Nulato is on the west bank of the Yukon River, 53 km (35 miles) west of Galena, in the Nulato Hills. It is across the Yukon River from the Innoko National Wildlife Refuge.The area experiences a cold,continental climate with extreme temperature differences. Temperatures range from zero to the high 70s.Average precipitation is 15.6 inches, with 74 inches of snowfall annually.
According to the United States Census Bureau, the city has a total area of 44.8 square miles (116.0 km²), of which, 42.7 square miles (110.7 km²) of it is land and 2.0 square miles (5.3 km²) of it (4.56%) is water.
There were 91 households out of which 51.6% had children under the age of 18 living with them, 36.3% were married couples living together, 27.5% had a female householder with no husband present, and 20.9% were non-families. 14.3% of all households were made up of individuals and 1.1% had someone living alone who was 65 years of age or older. The average household size was 3.69 and the average family size was 4.13.
In the city the population was spread out with 41.7% under the age of 18, 10.7% from 18 to 24, 25.0% from 25 to 44, 15.5% from 45 to 64, and 7.1% who were 65 years of age or older. The median age was 23 years. For every 100 females there were 97.6 males. For every 100 females age 18 and over, there were 102.1 males.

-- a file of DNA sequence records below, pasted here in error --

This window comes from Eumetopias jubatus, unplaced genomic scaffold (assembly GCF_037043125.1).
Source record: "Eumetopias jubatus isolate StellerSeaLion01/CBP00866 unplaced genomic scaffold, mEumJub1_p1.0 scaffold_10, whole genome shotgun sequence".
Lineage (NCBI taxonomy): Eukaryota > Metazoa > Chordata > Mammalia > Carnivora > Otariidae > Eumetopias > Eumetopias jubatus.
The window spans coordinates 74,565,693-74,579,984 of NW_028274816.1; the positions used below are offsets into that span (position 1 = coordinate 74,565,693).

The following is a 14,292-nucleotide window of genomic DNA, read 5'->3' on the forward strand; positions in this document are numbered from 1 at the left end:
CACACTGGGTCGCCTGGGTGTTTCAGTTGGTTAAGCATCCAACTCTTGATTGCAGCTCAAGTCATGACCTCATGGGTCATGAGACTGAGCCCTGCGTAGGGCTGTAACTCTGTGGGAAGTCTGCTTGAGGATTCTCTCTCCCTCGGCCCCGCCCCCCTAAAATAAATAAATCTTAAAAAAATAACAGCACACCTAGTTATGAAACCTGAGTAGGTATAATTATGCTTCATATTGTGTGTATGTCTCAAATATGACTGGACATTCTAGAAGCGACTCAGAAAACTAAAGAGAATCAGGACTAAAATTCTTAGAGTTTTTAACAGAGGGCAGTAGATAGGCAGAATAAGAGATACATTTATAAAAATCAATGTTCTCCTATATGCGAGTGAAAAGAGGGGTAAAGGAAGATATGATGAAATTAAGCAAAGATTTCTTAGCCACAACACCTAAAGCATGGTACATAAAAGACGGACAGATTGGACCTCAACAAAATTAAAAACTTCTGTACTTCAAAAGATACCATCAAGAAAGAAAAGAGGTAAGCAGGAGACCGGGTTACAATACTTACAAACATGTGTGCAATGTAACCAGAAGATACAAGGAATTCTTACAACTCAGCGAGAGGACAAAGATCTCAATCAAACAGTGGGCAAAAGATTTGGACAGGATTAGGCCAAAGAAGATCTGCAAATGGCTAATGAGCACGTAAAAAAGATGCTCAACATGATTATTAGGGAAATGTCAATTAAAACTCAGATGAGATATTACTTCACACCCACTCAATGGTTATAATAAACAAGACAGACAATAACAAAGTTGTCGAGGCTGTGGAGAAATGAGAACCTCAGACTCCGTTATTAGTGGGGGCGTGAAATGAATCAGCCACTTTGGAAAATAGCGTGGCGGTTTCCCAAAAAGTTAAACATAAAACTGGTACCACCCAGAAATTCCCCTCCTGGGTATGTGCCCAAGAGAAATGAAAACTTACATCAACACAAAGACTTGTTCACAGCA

The median income for a household in the city was $25,114, and the median income for a family was $26,944. Males had a median income of $24,375 versus $25,313 for females. The per capita income for the city was $8,966. About 16.7% of families and 18.1% of the population were below the poverty line, including 20.0% of those under age 18 and 4.5% of those age 65 or over.
The Kokukuk River people massacred a large part of the population of Nulato in 1851, probably due to a trade dispute.
After the Alaska Purchase, a United States military telegraph line was constructed along the north side of the Yukon River. The gold rush along the Yukon River that began in 1884 brought many new diseases to the area and many people died. Our Lady of Snows Roman Catholic mission and school were opened in 1887 and many people moved to Nulato to be near the school. A measles epidemic and food shortages during 1900 reduced the population of the area by one-third. 1900 was also the peak year for steamboat travel on the Yukon River, with 46 boats in operation. That summer, two boats per day stopped at Nulato to purchase firewood.
Nulato incorporated as a city in 1963. In 1981, housing was built at a new townsite 3 km (2 miles) from present Nulato.
Every other year the people gather in Nulato to celebrate the week long Stick Dance Festival. It is celebrated on the years that it is not held in Kaltag, Alaska. People from all over the Athabascan region gather in the small village to attend the sacred dance that is done to celebrate the lives of lost loved ones and to appreciate the people that helped the family through the mourning process.Nulato residents are predominantly Koyukon Athabascan with trapping and subsistence lifestyle.